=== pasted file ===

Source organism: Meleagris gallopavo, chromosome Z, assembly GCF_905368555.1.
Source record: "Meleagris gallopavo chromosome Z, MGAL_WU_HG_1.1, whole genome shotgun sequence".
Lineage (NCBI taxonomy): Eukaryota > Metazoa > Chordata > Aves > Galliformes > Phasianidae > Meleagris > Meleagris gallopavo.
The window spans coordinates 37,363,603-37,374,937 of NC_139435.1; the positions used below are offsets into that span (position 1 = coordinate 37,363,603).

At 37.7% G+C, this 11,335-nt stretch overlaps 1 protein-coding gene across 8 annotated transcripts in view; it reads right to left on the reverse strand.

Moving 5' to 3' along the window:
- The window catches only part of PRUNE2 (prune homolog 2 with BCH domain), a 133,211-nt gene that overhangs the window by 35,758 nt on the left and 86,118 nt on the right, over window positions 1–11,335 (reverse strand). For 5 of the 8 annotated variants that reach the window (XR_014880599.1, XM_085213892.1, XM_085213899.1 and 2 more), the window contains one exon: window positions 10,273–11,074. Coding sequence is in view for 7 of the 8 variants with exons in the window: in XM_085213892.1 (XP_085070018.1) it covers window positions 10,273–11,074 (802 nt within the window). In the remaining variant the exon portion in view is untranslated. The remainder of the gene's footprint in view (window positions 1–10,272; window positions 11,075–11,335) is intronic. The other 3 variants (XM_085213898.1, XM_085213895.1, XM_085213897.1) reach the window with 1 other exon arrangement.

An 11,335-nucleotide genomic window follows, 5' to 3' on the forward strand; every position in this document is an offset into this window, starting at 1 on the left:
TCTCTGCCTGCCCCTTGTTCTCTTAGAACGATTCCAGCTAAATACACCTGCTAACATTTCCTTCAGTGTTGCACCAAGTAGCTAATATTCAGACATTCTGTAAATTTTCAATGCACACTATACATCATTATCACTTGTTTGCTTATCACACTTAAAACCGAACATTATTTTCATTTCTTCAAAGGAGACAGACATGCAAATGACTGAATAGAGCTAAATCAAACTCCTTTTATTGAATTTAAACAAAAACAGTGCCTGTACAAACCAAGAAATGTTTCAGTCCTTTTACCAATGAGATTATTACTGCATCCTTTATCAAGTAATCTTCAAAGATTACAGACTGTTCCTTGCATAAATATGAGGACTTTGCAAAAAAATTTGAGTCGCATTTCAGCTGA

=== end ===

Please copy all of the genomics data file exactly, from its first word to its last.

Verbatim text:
Source organism: Meleagris gallopavo, chromosome Z, assembly GCF_905368555.1.
Source record: "Meleagris gallopavo chromosome Z, MGAL_WU_HG_1.1, whole genome shotgun sequence".
Lineage (NCBI taxonomy): Eukaryota > Metazoa > Chordata > Aves > Galliformes > Phasianidae > Meleagris > Meleagris gallopavo.
The window spans coordinates 37,363,603-37,374,937 of NC_139435.1; the positions used below are offsets into that span (position 1 = coordinate 37,363,603).

At 37.7% G+C, this 11,335-nt stretch overlaps 1 protein-coding gene across 8 annotated transcripts in view; it reads right to left on the reverse strand.

Moving 5' to 3' along the window:
- The window catches only part of PRUNE2 (prune homolog 2 with BCH domain), a 133,211-nt gene that overhangs the window by 35,758 nt on the left and 86,118 nt on the right, over window positions 1–11,335 (reverse strand). For 5 of the 8 annotated variants that reach the window (XR_014880599.1, XM_085213892.1, XM_085213899.1 and 2 more), the window contains one exon: window positions 10,273–11,074. Coding sequence is in view for 7 of the 8 variants with exons in the window: in XM_085213892.1 (XP_085070018.1) it covers window positions 10,273–11,074 (802 nt within the window). In the remaining variant the exon portion in view is untranslated. The remainder of the gene's footprint in view (window positions 1–10,272; window positions 11,075–11,335) is intronic. The other 3 variants (XM_085213898.1, XM_085213895.1, XM_085213897.1) reach the window with 1 other exon arrangement.

An 11,335-nucleotide genomic window follows, 5' to 3' on the forward strand; every position in this document is an offset into this window, starting at 1 on the left:
TCTCTGCCTGCCCCTTGTTCTCTTAGAACGATTCCAGCTAAATACACCTGCTAACATTTCCTTCAGTGTTGCACCAAGTAGCTAATATTCAGACATTCTGTAAATTTTCAATGCACACTATACATCATTATCACTTGTTTGCTTATCACACTTAAAACCGAACATTATTTTCATTTCTTCAAAGGAGACAGACATGCAAATGACTGAATAGAGCTAAATCAAACTCCTTTTATTGAATTTAAACAAAAACAGTGCCTGTACAAACCAAGAAATGTTTCAGTCCTTTTACCAATGAGATTATTACTGCATCCTTTATCAAGTAATCTTCAAAGATTACAGACTGTTCCTTGCATAAATATGAGGACTTTGCAAAAAAATTTGAGTCGCATTTCAGCTGA